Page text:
Issue 106 - Autumn 2015

Coastal Current
Quarterly Newsletter Of The
Anglesea & District Historical Society
Issue No. 106
Autumn 2015
The Anglesea & District Historical
Society is a not for profit organisation
staffed by volunteer members of the
community, whose aim is to research
and preserve history of the local area.
Active Researchers
Preservers of Local History
Keepers of the Museum
Marilyn Robinson
PLEASE NOTE - The Newsletter will be sent only to financial members.
Membership fees apply from 1 September to 31 August. A red dot on the front indicates you are not currently financial.
Meetings & Activities
Meetings are held at History House
5a McMillan Street, Anglesea
Entrance 4 of the McMillan Street
Community Precinct
The Historical Society meetings are on the first
Sunday of the even months (February, April,
June, August, October & December).
Meetings start at 2.00pm followed by a speaker
and afternoon tea.
Coming up:
MARCH OUTING- Visit Winchelsea Historic Drive and
Winchelsea Historical Society. Leave 10.00am History
House Cost $5. Lunch can be purchased at Shire Hall.
APRIL MEETING - Sunday 12 - Ray & Veronica Shaw,
Running a Butchers Shop in Anglesea in 1980’s
MAY - Thursday 7—Outing to Historic Germantown (now
Grovedale) cost $5 BYO lunch. Morning tea provided.
JUNE MEETING- Sunday 14 Geof Lewtas Estate Agent
Email - [email protected]
Sunday 2.00—4.00 pm or by appointment - Ph.
5263 1249 or 5263 3085. Open for browsing when
groups in attendance.
1.30 - 3.30
Tuesdays & Saturdays
10.30 - 12.30
School holidays—open
Historical Society Committee
President :
Jan Morris
Phone (03) 5263 3085
Email - [email protected]
Anglesea & District Historical Society has an
extensive collection of photographs that may be
ordered through Jan Morris ph. (03) 5263 3085
Email - [email protected]
Bruce Bodman
Phone (03) 5263 1249
Chris Guerow
Email -
Phone 5264 7602
On high quality
[email protected]
photo paper
Vice President:
Lyle McConachy Phone (03) 5267 2585
Email -
[email protected]
On 100 gsm
fine finish paper
A3 maybe available by special arrangement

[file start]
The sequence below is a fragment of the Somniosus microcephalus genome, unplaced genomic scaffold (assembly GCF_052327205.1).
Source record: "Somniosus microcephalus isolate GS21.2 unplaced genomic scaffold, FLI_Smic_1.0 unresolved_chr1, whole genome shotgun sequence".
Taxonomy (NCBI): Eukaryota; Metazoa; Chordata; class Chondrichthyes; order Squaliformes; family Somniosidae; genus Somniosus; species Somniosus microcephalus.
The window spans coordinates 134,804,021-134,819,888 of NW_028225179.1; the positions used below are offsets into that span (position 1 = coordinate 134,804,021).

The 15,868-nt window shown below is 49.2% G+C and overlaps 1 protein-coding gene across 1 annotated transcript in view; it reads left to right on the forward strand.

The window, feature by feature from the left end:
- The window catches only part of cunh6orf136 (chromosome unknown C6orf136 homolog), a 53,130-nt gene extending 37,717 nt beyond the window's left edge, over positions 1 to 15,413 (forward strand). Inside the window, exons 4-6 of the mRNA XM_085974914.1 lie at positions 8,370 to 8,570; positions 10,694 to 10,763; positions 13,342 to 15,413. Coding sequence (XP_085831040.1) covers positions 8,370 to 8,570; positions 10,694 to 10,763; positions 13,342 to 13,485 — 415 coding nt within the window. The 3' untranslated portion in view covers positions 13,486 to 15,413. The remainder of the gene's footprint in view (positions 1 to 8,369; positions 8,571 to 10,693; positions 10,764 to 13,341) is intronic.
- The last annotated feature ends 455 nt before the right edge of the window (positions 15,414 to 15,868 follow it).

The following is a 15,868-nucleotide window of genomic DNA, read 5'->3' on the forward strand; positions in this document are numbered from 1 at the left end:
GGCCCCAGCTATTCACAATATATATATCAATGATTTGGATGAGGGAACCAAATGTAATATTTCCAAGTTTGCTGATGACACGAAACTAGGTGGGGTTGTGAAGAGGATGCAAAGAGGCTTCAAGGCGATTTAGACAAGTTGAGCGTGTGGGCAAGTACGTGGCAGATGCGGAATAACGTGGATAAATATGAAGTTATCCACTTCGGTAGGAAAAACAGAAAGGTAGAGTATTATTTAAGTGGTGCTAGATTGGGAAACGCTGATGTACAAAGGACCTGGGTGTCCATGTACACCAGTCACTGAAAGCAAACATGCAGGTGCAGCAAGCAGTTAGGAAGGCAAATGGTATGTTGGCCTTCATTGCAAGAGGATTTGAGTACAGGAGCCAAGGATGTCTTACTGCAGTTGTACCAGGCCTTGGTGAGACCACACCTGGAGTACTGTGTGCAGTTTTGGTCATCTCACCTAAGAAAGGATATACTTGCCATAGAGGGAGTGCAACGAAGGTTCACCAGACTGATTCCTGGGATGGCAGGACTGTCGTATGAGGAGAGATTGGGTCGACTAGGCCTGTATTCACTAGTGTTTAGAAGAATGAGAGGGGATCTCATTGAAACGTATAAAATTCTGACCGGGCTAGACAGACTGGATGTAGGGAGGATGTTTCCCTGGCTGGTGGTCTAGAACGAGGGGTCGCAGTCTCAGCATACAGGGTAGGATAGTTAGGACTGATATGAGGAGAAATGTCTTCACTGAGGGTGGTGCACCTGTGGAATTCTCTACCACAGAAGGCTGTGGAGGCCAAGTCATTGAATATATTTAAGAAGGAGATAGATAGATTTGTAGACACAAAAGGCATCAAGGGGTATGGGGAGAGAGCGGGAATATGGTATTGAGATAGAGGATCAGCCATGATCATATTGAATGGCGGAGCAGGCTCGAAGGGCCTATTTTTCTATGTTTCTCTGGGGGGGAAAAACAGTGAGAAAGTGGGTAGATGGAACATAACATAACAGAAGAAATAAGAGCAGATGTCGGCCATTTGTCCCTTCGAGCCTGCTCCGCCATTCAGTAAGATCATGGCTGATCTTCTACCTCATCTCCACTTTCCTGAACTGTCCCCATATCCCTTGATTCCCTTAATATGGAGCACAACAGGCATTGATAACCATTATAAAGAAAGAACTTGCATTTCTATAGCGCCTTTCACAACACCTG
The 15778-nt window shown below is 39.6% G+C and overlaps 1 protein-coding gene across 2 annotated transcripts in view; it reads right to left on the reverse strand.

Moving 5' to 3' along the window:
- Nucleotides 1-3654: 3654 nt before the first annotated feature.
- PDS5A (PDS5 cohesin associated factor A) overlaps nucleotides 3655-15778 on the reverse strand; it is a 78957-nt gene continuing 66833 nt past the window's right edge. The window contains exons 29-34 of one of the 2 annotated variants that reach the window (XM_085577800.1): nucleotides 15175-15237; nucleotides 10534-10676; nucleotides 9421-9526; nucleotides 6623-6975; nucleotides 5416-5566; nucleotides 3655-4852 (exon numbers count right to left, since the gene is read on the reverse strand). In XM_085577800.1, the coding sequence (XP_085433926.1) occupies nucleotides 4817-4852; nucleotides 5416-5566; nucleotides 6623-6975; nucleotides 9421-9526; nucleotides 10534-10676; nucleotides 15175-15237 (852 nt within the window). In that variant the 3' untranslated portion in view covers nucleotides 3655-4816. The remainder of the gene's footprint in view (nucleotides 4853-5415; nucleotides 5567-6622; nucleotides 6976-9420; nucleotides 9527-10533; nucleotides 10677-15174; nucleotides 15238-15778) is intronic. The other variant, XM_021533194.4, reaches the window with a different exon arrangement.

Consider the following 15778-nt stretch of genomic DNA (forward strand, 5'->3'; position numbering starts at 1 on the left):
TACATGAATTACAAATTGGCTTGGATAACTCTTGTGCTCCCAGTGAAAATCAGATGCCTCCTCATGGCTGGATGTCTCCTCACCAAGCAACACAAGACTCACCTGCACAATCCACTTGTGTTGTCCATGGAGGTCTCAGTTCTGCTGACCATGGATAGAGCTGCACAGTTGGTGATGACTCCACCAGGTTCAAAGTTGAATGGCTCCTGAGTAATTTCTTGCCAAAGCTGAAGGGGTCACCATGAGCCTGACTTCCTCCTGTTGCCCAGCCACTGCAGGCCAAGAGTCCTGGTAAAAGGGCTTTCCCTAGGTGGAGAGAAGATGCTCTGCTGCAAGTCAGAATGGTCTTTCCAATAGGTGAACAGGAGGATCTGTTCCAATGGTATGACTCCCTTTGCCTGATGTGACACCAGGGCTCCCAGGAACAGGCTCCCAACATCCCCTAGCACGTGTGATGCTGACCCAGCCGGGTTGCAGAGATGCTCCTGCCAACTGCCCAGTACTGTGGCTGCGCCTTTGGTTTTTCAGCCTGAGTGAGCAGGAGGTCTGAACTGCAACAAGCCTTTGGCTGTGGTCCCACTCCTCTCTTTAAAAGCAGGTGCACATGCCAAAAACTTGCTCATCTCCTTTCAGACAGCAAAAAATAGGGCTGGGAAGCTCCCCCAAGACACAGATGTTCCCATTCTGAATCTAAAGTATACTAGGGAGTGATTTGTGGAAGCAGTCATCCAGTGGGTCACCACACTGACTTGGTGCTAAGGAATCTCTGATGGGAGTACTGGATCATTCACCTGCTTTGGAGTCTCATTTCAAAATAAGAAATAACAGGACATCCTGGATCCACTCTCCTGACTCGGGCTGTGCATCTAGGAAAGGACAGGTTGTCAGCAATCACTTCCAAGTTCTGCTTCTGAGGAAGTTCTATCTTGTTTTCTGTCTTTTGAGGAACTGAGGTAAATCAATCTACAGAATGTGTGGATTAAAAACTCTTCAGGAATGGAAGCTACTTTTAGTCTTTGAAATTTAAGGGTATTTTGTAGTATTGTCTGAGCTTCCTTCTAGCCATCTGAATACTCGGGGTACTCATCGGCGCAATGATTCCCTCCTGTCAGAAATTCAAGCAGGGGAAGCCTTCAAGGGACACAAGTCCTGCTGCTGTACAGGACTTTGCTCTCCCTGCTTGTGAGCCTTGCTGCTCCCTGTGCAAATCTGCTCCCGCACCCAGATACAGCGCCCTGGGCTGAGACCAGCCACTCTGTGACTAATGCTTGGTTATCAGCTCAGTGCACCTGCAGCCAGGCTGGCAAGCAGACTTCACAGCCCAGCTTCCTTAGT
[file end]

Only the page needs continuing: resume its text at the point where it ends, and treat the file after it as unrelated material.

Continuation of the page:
Committee Members:
Dulcie Anderson Phone 5289 6258
Email -
[email protected]
Susan Clarke
Phone 0438 070 560
Email [email protected]
Melva Stott Phone 5263 2801
Email Jim Tutt
Email -
[email protected]
Phone (03) 5263 1227
[email protected]
A discount of 10% applies to financial members.
We are creating a Keith Cecil corner in the museum. His
children have contributed to this by donating many of his
photographs and his newspaper cuttings. The large collection
of cuttings are housed in the work room in two filing cabinets.
They are indexed according to years. We are also indexing
them alphabetically for easy access. We are grateful to his
wife Marg. and family for this valuable donation.
Anglesea & District Historical Society Inc.
Box 98 Anglesea 3230 Victoria Australia.
Proudly sponsored by the Anglesea Community Bank
President’s Pen
e concluded 2014 with a very interesting talk from Adrian Hunter about Anglesea in the 1950s. Adrian
came here for summer holidays as a child. In the 1970s and 80s he ran a newspaper here. He brought some
bound copies of the paper which provided very interesting browsing. He also showed us film footage of the 50s
showing the beach activities and the township. It brought back memories for many and for the rest of us gave us
an insight into Anglesea of 60 years ago.
Our visit to Bellbrae cemetery was very popular with 32 people in attendance. We appreciated Jenny Bubb and
John Evans telling their family stories, as well as others characters who appeared. We plan a visit to another
cemetery in November this year.
Last year was a year of reorganization. This year while there is still work to be done, it is a year when we can
enjoy our many improvements. Our garden is growing and we have had flowers in the front, thanks to the
people who watered during the summer. The back lawn is reasonably green, despite some of it being dug up for
electrical cables. We will be able to run children’s old fashioned games there on our open day on 22 March.
Our outdoor exhibits create a lot of interest, especially the petrol bowser, even though some have commented
that they were disappointed they were unable to get petrol at the low advertised price. Les Barnes has again
come to the fore and is restoring the mangle that will go on the front veranda. It will be locked to ensure no one
puts their fingers through it. Out the back we have the sea mine and an old hand-operated washing machine,
donated by Penny Dwyer. Thankfully the sea mine does not work as it is a shell only. Manufactured in Geelong
during WW2, the shell of the mine was purchased by previous owners of the house and used as an incinerator.
The washing machine however is in working order, so if your washing machine breaks down you can come and
use this one, but you need to provide people power to make it work. You just rock the handle back and forth.
We welcome new members Karl and Barbara Jacklin who have already become active in the society. Karl has
taken over the film project of Businesses and Traders Post WW2. They have both offered to maintain the library.
Our mosaic of the Inverlochy, at Loveridge Lookout has been restored. The Shire paid to have the work done. The
buoy surrounding the mosaic was painted and then covered in a plastic skin that can be removed if necessary,